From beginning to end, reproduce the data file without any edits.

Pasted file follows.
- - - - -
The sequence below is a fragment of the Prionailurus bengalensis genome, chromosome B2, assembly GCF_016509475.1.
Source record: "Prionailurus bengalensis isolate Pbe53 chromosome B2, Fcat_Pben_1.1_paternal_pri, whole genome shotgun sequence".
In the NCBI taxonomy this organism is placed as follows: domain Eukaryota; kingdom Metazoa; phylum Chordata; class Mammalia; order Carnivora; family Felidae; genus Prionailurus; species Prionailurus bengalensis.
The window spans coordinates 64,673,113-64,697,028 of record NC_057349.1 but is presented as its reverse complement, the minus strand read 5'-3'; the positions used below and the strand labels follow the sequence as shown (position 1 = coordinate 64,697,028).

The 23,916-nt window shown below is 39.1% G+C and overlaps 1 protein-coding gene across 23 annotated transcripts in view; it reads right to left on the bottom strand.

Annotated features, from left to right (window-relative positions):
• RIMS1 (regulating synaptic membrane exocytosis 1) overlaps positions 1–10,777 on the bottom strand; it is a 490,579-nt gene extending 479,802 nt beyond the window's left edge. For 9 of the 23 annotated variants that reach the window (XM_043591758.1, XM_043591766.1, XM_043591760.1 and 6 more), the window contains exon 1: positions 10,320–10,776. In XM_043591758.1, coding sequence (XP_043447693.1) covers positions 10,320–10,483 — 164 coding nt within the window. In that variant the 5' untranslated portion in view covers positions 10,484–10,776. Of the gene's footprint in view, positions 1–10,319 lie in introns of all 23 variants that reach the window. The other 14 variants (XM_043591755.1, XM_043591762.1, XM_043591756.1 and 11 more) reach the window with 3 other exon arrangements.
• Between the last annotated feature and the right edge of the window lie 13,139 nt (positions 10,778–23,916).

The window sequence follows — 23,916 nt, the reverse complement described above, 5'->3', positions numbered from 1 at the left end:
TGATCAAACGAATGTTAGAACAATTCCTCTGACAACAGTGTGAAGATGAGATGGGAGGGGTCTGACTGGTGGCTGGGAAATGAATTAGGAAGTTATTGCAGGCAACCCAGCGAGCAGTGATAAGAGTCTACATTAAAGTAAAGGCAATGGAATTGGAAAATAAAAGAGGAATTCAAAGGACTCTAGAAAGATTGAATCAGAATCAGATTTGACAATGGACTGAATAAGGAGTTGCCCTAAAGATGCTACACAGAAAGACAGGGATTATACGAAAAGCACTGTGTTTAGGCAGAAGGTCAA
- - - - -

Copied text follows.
The sequence below is a fragment of the Prionailurus bengalensis genome, chromosome B2, assembly GCF_016509475.1.
Source record: "Prionailurus bengalensis isolate Pbe53 chromosome B2, Fcat_Pben_1.1_paternal_pri, whole genome shotgun sequence".
In the NCBI taxonomy this organism is placed as follows: domain Eukaryota; kingdom Metazoa; phylum Chordata; class Mammalia; order Carnivora; family Felidae; genus Prionailurus; species Prionailurus bengalensis.
The window spans coordinates 64,673,113-64,697,028 of record NC_057349.1 but is presented as its reverse complement, the minus strand read 5'-3'; the positions used below and the strand labels follow the sequence as shown (position 1 = coordinate 64,697,028).

The 23,916-nt window shown below is 39.1% G+C and overlaps 1 protein-coding gene across 23 annotated transcripts in view; it reads right to left on the bottom strand.

Annotated features, from left to right (window-relative positions):
• RIMS1 (regulating synaptic membrane exocytosis 1) overlaps positions 1–10,777 on the bottom strand; it is a 490,579-nt gene extending 479,802 nt beyond the window's left edge. For 9 of the 23 annotated variants that reach the window (XM_043591758.1, XM_043591766.1, XM_043591760.1 and 6 more), the window contains exon 1: positions 10,320–10,776. In XM_043591758.1, coding sequence (XP_043447693.1) covers positions 10,320–10,483 — 164 coding nt within the window. In that variant the 5' untranslated portion in view covers positions 10,484–10,776. Of the gene's footprint in view, positions 1–10,319 lie in introns of all 23 variants that reach the window. The other 14 variants (XM_043591755.1, XM_043591762.1, XM_043591756.1 and 11 more) reach the window with 3 other exon arrangements.
• Between the last annotated feature and the right edge of the window lie 13,139 nt (positions 10,778–23,916).

The window sequence follows — 23,916 nt, the reverse complement described above, 5'->3', positions numbered from 1 at the left end:
TGATCAAACGAATGTTAGAACAATTCCTCTGACAACAGTGTGAAGATGAGATGGGAGGGGTCTGACTGGTGGCTGGGAAATGAATTAGGAAGTTATTGCAGGCAACCCAGCGAGCAGTGATAAGAGTCTACATTAAAGTAAAGGCAATGGAATTGGAAAATAAAAGAGGAATTCAAAGGACTCTAGAAAGATTGAATCAGAATCAGATTTGACAATGGACTGAATAAGGAGTTGCCCTAAAGATGCTACACAGAAAGACAGGGATTATACGAAAAGCACTGTGTTTAGGCAGAAGGTCAA